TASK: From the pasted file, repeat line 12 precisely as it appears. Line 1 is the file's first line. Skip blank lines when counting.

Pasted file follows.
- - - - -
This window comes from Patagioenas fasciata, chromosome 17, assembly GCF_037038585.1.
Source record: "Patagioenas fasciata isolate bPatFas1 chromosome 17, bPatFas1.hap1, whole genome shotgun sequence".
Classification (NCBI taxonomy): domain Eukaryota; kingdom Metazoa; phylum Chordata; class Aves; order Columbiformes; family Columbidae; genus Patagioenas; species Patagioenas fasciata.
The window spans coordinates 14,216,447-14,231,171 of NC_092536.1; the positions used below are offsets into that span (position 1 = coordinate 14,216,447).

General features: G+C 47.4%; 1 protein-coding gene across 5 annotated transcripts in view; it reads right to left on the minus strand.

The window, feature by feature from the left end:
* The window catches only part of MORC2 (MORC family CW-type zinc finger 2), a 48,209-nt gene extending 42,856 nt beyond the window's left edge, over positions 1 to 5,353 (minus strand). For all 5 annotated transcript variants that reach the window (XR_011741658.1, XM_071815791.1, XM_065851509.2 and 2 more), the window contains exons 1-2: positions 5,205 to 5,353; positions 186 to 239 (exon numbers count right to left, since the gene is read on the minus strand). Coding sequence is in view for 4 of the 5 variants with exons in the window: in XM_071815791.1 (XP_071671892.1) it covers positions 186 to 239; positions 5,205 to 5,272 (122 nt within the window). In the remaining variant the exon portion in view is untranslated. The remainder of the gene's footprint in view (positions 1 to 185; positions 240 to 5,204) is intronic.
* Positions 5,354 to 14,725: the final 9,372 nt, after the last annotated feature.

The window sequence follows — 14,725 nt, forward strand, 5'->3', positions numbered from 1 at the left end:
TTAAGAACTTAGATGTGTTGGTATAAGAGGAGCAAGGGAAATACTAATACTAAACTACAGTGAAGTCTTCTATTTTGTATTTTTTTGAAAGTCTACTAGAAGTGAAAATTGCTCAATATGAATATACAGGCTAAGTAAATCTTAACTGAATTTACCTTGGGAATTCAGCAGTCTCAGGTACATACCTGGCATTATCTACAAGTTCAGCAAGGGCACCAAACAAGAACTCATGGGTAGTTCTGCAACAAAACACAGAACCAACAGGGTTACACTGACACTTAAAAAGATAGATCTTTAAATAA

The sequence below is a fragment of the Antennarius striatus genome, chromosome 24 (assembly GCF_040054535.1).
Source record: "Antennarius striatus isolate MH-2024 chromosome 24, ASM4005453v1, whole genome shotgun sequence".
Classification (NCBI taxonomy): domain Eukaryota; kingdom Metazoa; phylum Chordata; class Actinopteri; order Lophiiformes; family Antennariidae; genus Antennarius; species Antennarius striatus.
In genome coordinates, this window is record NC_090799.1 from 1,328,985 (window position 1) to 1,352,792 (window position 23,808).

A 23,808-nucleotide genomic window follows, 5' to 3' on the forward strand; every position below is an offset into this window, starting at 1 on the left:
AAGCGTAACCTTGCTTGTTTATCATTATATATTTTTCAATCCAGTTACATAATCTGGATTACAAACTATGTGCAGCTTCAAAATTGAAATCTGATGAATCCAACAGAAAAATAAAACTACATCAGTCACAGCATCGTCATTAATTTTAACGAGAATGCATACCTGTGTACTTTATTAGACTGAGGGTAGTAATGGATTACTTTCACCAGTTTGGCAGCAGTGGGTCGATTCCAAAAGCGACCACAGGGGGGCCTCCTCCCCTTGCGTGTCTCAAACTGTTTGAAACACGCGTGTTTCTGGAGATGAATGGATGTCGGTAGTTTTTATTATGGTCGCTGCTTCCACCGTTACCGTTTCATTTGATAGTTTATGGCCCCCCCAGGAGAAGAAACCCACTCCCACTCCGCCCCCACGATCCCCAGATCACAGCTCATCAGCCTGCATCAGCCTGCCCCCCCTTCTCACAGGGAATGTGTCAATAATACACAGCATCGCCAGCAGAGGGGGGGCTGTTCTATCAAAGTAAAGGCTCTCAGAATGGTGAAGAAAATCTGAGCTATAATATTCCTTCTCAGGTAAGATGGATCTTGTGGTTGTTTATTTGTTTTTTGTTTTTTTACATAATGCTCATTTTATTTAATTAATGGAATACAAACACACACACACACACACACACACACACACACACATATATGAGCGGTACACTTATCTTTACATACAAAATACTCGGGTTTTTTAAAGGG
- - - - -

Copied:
Source record: "Antennarius striatus isolate MH-2024 chromosome 24, ASM4005453v1, whole genome shotgun sequence".